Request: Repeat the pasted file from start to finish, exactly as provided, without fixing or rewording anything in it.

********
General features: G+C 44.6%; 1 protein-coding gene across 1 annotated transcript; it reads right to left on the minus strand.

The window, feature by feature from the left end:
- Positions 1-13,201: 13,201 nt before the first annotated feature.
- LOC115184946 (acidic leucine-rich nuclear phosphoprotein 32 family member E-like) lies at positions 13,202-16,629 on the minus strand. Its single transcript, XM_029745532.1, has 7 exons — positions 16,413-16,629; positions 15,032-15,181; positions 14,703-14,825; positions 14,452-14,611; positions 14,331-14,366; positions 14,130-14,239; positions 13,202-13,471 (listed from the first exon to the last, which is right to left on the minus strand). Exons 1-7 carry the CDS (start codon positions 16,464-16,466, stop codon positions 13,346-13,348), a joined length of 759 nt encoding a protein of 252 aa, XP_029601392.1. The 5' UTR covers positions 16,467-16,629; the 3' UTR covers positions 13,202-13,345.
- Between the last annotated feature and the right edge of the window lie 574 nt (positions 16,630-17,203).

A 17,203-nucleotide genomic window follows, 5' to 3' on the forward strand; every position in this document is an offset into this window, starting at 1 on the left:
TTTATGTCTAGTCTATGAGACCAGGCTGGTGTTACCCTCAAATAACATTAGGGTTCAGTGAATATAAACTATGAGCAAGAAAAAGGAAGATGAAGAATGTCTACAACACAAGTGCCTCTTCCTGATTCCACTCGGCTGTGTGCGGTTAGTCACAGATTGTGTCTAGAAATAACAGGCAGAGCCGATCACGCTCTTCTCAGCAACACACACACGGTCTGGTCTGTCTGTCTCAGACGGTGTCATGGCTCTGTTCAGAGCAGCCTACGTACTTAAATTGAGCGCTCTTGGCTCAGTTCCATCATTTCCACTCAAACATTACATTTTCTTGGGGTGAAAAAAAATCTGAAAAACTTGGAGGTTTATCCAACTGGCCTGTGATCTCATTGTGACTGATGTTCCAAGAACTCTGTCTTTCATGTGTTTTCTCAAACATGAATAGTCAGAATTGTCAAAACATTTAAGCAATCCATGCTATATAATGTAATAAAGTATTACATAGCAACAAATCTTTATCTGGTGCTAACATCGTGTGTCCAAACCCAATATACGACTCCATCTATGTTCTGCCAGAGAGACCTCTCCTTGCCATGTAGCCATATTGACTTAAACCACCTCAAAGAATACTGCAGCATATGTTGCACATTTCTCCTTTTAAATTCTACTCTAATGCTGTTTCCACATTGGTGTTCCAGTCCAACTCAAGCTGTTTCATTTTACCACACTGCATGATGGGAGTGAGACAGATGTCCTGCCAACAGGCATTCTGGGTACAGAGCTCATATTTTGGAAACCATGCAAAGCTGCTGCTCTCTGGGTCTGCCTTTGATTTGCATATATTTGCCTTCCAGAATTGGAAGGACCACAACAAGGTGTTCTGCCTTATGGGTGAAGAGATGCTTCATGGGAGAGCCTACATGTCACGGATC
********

General features: G+C 44.6%; 1 protein-coding gene across 1 annotated transcript; it reads right to left on the minus strand.

The window, feature by feature from the left end:
- Positions 1-13,201: 13,201 nt before the first annotated feature.
- LOC115184946 (acidic leucine-rich nuclear phosphoprotein 32 family member E-like) lies at positions 13,202-16,629 on the minus strand. Its single transcript, XM_029745532.1, has 7 exons — positions 16,413-16,629; positions 15,032-15,181; positions 14,703-14,825; positions 14,452-14,611; positions 14,331-14,366; positions 14,130-14,239; positions 13,202-13,471 (listed from the first exon to the last, which is right to left on the minus strand). Exons 1-7 carry the CDS (start codon positions 16,464-16,466, stop codon positions 13,346-13,348), a joined length of 759 nt encoding a protein of 252 aa, XP_029601392.1. The 5' UTR covers positions 16,467-16,629; the 3' UTR covers positions 13,202-13,345.
- Between the last annotated feature and the right edge of the window lie 574 nt (positions 16,630-17,203).

A 17,203-nucleotide genomic window follows, 5' to 3' on the forward strand; every position in this document is an offset into this window, starting at 1 on the left:
TTTATGTCTAGTCTATGAGACCAGGCTGGTGTTACCCTCAAATAACATTAGGGTTCAGTGAATATAAACTATGAGCAAGAAAAAGGAAGATGAAGAATGTCTACAACACAAGTGCCTCTTCCTGATTCCACTCGGCTGTGTGCGGTTAGTCACAGATTGTGTCTAGAAATAACAGGCAGAGCCGATCACGCTCTTCTCAGCAACACACACACGGTCTGGTCTGTCTGTCTCAGACGGTGTCATGGCTCTGTTCAGAGCAGCCTACGTACTTAAATTGAGCGCTCTTGGCTCAGTTCCATCATTTCCACTCAAACATTACATTTTCTTGGGGTGAAAAAAAATCTGAAAAACTTGGAGGTTTATCCAACTGGCCTGTGATCTCATTGTGACTGATGTTCCAAGAACTCTGTCTTTCATGTGTTTTCTCAAACATGAATAGTCAGAATTGTCAAAACATTTAAGCAATCCATGCTATATAATGTAATAAAGTATTACATAGCAACAAATCTTTATCTGGTGCTAACATCGTGTGTCCAAACCCAATATACGACTCCATCTATGTTCTGCCAGAGAGACCTCTCCTTGCCATGTAGCCATATTGACTTAAACCACCTCAAAGAATACTGCAGCATATGTTGCACATTTCTCCTTTTAAATTCTACTCTAATGCTGTTTCCACATTGGTGTTCCAGTCCAACTCAAGCTGTTTCATTTTACCACACTGCATGATGGGAGTGAGACAGATGTCCTGCCAACAGGCATTCTGGGTACAGAGCTCATATTTTGGAAACCATGCAAAGCTGCTGCTCTCTGGGTCTGCCTTTGATTTGCATATATTTGCCTTCCAGAATTGGAAGGACCACAACAAGGTGTTCTGCCTTATGGGTGAAGAGATGCTTCATGGGAGAGCCTACATGTCACGGATC